Farewell to Fry’s

A few days ago, I saw the headline that all Fry’s Electronics stores abruptly closed. Sadly, there was nothing abrupt about the closing. But for anyone who experienced shopping at Fry’s (for better and worse), it was a sad end for something that was a Silicon Valley tech geek analogue.

When I met Peter, he lived in an apartment in Fremont across from a Fry’s grocery store. Yes, that’s right, a grocery store. It wasn’t long before he found the electronics store with the same name in Sunnyvale. It designed to be like a big circuit board, and had a hokey mascot that greeted people on the weekends called Charley Chip. But unlike the electronics stores of the time, it was vast. It had software packages, and selections of hard drives, and memory chips. And a laughably sexist magazine rack. And it was something new: a place where you could browse and find all manner of computer gear.

There were always ten to twenty people manning the checkout counters so the long lines. Hundreds of people purchased items every hour. Peter asked a manager how much the store grossed in a day, and he said $3 million.

Given that success, it was no surprise that Fry’s built more stores in more places. And, oh, the themes! You could visit a Fry’s just to enjoy the OTT themes. The Burbank outpost had a flying saucer crashed into its front.

Burbank Fry’s Electronics with its 1950s Science Fiction theme

In Los Angeles, the Fry’s had an Alice in Wonderland theme. The Las Vegas Fry’s was like a casino with stone pillars of “gambling chips.” The Palo Alto location had a Wild West theme with hay bales as tables.

After we moved to south San Jose and had a family, our local Fry’s (in Campbell) had the ancient Egypt theme. Both my kids who were in tow with us since they were born knew how to spell “pharaoh” correctly by the time they could write. And anyone who was a Fry’s regular in the 2000s can attest that each Fry’s had regular events. A few times a year, you could get a hot dog and a soda for $1, with all the proceeds going to a charity. Our daughter jumped with glee to find a fairy princess inside the store one Saturday. The fairy sang to her and made a balloon flower for her. Meanwhile, an Elvis impersonator serenaded me:

Fry’s also provided hassle in a way you just don’t find in stores any more either. As swift as checkout was, so tedious were returns, with a slow-moving line, an associate who had to confirm each and every piece in and of the package was still there, and a dodgy piece of paper to use for in-store credit (unless you wanted your money back, in which case you could hope and wait for a check). Woe to you if you lost your receipt, or if you’d had the item too long. Most of the returned items, defective or not, went back on the shelves, so it was always a scary prospect to buy the last item of its kind in an already-opened box.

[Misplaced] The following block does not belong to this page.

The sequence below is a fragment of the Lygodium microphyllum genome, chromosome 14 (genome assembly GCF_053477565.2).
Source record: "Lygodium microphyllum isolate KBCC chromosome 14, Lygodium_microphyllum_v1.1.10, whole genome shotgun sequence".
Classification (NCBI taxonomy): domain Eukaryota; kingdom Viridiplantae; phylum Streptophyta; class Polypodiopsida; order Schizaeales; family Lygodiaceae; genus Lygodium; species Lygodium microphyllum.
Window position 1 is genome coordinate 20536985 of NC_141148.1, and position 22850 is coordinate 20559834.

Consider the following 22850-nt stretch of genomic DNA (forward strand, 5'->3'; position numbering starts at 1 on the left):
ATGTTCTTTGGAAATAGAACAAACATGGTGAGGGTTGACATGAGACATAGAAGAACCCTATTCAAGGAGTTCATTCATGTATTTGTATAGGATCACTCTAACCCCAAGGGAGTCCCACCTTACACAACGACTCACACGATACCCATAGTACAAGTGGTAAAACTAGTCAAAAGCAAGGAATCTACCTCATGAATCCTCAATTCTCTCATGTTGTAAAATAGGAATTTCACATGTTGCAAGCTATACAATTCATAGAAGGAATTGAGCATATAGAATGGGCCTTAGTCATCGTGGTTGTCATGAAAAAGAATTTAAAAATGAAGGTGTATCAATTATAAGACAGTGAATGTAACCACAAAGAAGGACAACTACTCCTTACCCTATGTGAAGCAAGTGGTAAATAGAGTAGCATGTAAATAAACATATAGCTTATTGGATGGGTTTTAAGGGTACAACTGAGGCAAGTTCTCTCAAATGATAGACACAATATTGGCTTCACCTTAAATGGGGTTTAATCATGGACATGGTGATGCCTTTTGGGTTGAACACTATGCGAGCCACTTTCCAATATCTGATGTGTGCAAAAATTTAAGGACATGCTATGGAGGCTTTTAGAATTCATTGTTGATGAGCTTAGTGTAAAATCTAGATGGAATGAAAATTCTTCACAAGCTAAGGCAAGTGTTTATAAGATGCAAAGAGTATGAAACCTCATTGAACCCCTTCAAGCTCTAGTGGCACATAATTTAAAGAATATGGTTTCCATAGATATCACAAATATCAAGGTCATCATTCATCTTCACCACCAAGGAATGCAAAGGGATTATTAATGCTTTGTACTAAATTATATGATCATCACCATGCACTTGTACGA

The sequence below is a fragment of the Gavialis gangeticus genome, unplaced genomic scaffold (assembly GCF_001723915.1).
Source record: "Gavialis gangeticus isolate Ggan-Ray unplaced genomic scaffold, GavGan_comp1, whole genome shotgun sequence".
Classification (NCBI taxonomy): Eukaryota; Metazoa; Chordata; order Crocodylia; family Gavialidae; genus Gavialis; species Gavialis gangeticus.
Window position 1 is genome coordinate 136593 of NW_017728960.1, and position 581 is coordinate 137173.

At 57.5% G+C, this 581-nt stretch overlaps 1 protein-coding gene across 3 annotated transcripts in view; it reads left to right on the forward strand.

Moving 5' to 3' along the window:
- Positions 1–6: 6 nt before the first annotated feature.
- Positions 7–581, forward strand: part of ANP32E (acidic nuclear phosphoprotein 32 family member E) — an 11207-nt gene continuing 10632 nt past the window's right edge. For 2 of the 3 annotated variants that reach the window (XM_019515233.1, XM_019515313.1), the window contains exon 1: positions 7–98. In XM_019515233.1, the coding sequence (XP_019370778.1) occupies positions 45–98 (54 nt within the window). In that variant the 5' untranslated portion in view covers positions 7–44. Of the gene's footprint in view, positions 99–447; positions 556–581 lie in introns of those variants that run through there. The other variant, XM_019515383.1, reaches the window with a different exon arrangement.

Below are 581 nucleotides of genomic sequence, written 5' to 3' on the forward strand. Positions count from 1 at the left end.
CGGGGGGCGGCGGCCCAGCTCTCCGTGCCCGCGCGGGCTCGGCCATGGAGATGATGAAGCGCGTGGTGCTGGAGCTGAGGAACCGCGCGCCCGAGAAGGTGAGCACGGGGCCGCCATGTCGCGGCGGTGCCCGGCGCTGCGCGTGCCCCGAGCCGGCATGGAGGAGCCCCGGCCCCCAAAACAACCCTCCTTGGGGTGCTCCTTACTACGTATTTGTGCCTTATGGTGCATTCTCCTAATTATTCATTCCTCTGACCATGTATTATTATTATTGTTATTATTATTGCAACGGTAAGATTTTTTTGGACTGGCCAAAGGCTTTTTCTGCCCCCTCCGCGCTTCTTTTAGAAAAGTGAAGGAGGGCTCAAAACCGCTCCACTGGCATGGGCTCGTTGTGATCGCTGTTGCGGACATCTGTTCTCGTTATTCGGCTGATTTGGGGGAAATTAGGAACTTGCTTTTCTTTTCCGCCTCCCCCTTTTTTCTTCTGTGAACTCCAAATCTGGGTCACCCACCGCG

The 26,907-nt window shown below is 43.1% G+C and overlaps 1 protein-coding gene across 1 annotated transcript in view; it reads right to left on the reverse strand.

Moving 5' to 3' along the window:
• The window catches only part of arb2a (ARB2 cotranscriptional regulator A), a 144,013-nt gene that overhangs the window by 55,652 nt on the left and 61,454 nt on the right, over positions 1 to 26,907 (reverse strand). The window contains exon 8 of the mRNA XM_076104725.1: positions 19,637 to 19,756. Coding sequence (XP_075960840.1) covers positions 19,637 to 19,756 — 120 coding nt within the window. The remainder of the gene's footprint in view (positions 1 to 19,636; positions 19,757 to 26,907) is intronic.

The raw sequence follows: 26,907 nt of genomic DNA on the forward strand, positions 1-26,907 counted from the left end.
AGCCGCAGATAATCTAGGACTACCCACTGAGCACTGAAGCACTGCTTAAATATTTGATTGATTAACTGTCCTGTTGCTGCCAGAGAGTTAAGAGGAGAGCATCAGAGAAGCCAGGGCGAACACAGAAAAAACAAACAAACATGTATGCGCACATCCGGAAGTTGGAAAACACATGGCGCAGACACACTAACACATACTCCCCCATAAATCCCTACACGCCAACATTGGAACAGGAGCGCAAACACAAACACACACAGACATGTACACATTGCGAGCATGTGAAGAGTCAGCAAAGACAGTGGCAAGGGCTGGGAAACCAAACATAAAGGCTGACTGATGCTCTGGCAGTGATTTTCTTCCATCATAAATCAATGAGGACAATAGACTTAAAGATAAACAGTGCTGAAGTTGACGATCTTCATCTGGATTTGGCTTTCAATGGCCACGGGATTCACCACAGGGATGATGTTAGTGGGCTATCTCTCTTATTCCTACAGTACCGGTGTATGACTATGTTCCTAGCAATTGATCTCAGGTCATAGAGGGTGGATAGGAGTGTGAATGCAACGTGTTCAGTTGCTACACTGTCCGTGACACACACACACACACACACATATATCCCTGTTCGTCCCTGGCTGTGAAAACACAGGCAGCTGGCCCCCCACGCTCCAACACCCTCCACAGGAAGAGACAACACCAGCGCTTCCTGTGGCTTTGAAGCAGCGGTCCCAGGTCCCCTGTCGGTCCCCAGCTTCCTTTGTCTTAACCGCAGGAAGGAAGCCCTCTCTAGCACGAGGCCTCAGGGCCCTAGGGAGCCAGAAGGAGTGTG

Fry’s also advertised and pushed rebates that would make your purchase even cheaper than they could price it. A wall of rebate forms beckoned you to take advantage of them, and you’d carefully copy the receipt, circle the price for the item, cut the UPC code from the box, mail it off and cross your fingers. I’m pretty sure less than half of those I sent in were ever honored, but we did get some rebate checks.

The last time we bought something from Fry’s was in the spring of 2016, before we focused on selling our house and moving away. By that time, our children had outgrown the events, if they still occurred. The outside escalator that would take you up to the store was broken half the time, but that mild neglect wasn’t unusual for retail stores in the area at the time. But when we returned to California in June 2019, we were shocked at the state of the Sunnyvale Fry’s (a newer location close to that of the original). The store was darkened, and whole sections were closed, including the cafeteria in its middle. The shelves were near bare, with no key products. It felt like we were the only customers there, and there was no waiting to check out with the sole clerk at the long checkout counter made for 20 checkout stations.

Since we left in 2016, we heard, the chain had declined. Now you can get any component you want online, often with free shipping. Software and books are purchased and downloaded directly from the publisher. Returns are quick and easy on the internet. The empty shelves led us to conclude (correctly) that Fry’s was having cash-flow problems and put off paying its vendors for too long. Earlier our son had needed the kind of item that might have only been found at a Fry’s 20 years earlier — albeit we found it at his local Wal-Mart.

That Fry’s lasted through almost a year of the pandemic closures after already evincing such issues is the miracle. For those who enjoyed (and/or cursed) it in its heyday, it’ll always be something that will never be matched or copied.

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